dc.description.abstract<table><tr><td colspan="2" class="item-title">Effect of Dopamine on Diaphragm Apoptosis</td></tr><tr class="item-sponsor"><td class="label">Conference Sponsor:</td><td class="value">Midwest Nursing Research Society</td></tr><tr class="item-year"><td class="label">Conference Year:</td><td class="value">2005</td></tr><tr class="item-author"><td class="label">Author:</td><td class="value">Goodyear-Bruch, Caryl</td></tr><tr class="item-institute"><td class="label">P.I. Institution Name:</td><td class="value">University of Kansas</td></tr><tr class="item-author-title"><td class="label">Title:</td><td class="value">Assistant Professor</td></tr><tr class="item-address"><td class="label">Contact Address:</td><td class="value">School of Allied Health, 3901 Rainbow Blvd., Kansas City, KS, 66160, USA</td></tr><tr class="item-phone"><td class="label">Contact Telephone:</td><td class="value">913-588-6612</td></tr><tr class="item-email"><td class="label">Email:</td><td class="value">cgoodyearbruch@kumc.edu</td></tr><tr class="item-co-authors"><td class="label">Co-Authors:</td><td class="value">Jay Jegethesan; Richard Clancy, Emeritus Professor; and Janet Pierce, Associate Professor</td></tr><tr><td colspan="2" class="item-abstract">Apoptosis, as a consequence of free radical damage, may contribute to decreased diaphragm muscle performance. The purpose of this study was to determine if dopamine prevents diaphragm apoptosis by scavenging free radicals. Using an in-vivo model, diaphragm fatigue in anesthetized rats was produced using inspiratory resistance loading (IRL) for 45 minutes (control group). With administration of dopamine (2 &brvbar;g/kg/min) for 55 minutes before and during IRL, diaphragm fatigue was prevented and blood flow increased. At the end of each experiment, the diaphragm was excised and apoptosis measured using fluorescent microscopy. In the control group, the percent of apoptotic nuclei (59%) was significantly greater than the dopamine group (16%), p &lt; 0.0001. Dopamine either depressed apoptosis by scavenging free radicals or by decreasing free radical formation by increasing blood flow. Therefore, further experiments were performed using an in-vitro model at various oxygen (O2) concentrations (95%, 21%, 10%), where diaphragm fatigue was elicited using electrical stimulation in isolated diaphragm muscle. Subtetanic muscle contractions were produced for 10 minutes followed by a recovery period (40 minutes) in baths with either kreb or dopamine (100 &brvbar;M). After each experiment, the diaphragms were analyzed for apoptosis. In 95% O2, no differences were observed in the number of apoptotic nuclei between control and dopamine groups. At 21% O2, apoptotic nuclei in the control group (37%) was significantly higher than the dopamine group (7%), p=0.001. For 10% O2, apoptotic nuclei in the control group (43%) was higher than the dopamine group (8 %). These data suggest that dopamine prevents apoptosis at lower oxygen states by scavenging free radicals. Critical care nurses frequently encounter ventilator dependent patients whose diaphragm performance is suboptimal. Because dopamine is frequently administered to critically ill patients, nurses may begin to see dopamine used to improve diaphragm muscle performance. (NIH, RO1 NR05317-01A1) (Poster Presentation)</td></tr></table>en_GB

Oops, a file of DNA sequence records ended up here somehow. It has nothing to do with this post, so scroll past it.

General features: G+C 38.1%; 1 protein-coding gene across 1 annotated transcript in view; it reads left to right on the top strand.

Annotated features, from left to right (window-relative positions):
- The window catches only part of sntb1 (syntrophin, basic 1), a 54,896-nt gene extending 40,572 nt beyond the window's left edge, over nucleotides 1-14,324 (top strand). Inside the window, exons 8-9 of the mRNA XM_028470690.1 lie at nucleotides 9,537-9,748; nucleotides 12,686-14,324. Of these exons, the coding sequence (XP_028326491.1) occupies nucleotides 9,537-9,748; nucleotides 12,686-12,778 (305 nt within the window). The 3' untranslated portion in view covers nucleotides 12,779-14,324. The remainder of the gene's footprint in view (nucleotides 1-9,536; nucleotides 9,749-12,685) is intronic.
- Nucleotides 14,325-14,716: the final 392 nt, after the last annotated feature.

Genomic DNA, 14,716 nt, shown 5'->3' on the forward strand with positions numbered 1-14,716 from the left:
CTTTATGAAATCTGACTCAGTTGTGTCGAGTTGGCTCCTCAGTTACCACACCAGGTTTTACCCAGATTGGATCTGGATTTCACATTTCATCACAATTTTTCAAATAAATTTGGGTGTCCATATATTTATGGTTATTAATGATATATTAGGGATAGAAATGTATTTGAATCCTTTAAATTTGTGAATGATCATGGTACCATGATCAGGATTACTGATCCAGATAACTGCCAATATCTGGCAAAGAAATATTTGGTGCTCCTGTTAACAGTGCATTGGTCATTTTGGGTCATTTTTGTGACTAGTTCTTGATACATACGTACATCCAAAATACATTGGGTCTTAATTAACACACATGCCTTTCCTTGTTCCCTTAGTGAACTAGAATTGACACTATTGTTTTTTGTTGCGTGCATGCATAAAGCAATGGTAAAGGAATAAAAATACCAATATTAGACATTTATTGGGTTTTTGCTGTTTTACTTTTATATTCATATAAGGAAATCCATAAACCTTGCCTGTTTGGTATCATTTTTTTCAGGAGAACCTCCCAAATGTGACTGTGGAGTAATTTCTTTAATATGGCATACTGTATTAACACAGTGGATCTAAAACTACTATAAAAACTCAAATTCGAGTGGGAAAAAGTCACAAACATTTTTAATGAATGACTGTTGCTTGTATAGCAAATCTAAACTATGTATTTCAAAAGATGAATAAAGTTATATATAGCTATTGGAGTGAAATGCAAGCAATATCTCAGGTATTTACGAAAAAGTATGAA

dc.date.available2011-10-26T21:41:34Z-
dc.date.issued2011-10-17en_GB
dc.date.accessioned2011-10-26T21:41:34Z-
dc.description.sponsorshipMidwest Nursing Research Societyen_GB